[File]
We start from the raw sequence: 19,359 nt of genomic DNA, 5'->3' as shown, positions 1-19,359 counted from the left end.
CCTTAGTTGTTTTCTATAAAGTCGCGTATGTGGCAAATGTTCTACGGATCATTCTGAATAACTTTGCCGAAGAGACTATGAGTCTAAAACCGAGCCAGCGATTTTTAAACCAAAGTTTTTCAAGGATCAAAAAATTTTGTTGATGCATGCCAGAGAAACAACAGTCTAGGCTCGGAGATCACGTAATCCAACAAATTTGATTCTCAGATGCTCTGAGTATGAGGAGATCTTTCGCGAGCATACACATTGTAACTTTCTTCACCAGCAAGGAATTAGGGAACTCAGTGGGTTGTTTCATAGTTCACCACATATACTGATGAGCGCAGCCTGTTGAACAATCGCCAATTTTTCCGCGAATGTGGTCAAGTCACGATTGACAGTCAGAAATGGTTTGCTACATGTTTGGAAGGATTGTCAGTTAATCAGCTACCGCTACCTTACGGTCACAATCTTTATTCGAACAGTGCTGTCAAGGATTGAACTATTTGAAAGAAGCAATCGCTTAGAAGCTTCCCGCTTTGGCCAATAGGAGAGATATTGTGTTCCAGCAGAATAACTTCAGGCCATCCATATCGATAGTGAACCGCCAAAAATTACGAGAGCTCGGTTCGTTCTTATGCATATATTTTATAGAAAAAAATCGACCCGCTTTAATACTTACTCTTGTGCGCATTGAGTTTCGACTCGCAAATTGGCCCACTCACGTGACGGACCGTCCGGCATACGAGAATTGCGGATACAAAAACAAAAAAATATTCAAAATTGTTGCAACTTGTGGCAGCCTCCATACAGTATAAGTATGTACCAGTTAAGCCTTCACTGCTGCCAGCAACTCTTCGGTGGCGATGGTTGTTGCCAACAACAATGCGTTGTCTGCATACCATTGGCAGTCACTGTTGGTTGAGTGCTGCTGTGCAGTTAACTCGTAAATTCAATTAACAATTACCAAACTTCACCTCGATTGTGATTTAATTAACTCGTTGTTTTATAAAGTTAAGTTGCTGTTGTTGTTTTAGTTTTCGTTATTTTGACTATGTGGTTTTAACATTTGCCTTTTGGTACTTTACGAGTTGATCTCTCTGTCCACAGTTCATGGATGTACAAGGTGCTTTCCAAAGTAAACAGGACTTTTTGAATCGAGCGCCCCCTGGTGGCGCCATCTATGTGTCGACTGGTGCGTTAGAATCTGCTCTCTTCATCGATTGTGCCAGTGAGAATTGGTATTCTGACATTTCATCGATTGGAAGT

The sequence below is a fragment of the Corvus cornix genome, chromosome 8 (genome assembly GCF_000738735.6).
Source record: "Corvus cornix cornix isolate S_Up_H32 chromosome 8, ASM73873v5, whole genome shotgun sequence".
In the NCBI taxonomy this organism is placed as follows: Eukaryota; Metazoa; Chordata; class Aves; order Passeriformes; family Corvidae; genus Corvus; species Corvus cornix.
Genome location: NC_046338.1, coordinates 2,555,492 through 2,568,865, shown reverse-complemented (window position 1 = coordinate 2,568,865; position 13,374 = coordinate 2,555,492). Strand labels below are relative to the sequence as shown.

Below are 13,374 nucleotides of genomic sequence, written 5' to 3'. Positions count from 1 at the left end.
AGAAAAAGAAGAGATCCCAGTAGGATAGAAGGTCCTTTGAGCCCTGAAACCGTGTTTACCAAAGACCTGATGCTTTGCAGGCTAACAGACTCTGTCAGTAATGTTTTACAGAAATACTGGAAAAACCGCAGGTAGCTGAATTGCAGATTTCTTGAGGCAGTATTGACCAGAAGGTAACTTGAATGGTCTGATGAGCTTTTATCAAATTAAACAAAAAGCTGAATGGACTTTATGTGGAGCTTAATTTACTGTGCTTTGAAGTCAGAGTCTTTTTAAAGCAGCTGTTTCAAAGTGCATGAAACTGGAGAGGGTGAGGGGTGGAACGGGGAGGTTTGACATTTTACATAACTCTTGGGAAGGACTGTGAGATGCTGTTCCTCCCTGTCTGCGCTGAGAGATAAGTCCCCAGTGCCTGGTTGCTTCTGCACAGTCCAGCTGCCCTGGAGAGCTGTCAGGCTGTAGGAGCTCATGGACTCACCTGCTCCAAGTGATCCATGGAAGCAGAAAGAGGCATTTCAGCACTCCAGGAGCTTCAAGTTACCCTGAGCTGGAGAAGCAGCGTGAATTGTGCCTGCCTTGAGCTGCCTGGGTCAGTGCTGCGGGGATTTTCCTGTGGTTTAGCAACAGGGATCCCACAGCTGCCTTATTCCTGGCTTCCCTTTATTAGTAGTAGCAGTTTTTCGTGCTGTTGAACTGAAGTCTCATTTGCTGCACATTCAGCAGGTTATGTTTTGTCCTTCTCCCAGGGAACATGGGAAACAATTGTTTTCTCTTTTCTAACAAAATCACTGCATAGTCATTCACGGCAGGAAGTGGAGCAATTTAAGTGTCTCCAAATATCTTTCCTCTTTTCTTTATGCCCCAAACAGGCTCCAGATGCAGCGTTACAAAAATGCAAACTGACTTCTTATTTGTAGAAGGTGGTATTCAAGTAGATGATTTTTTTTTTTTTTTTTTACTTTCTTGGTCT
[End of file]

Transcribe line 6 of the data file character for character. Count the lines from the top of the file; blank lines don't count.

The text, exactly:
Genome location: NC_046338.1, coordinates 2,555,492 through 2,568,865, shown reverse-complemented (window position 1 = coordinate 2,568,865; position 13,374 = coordinate 2,555,492). Strand labels below are relative to the sequence as shown.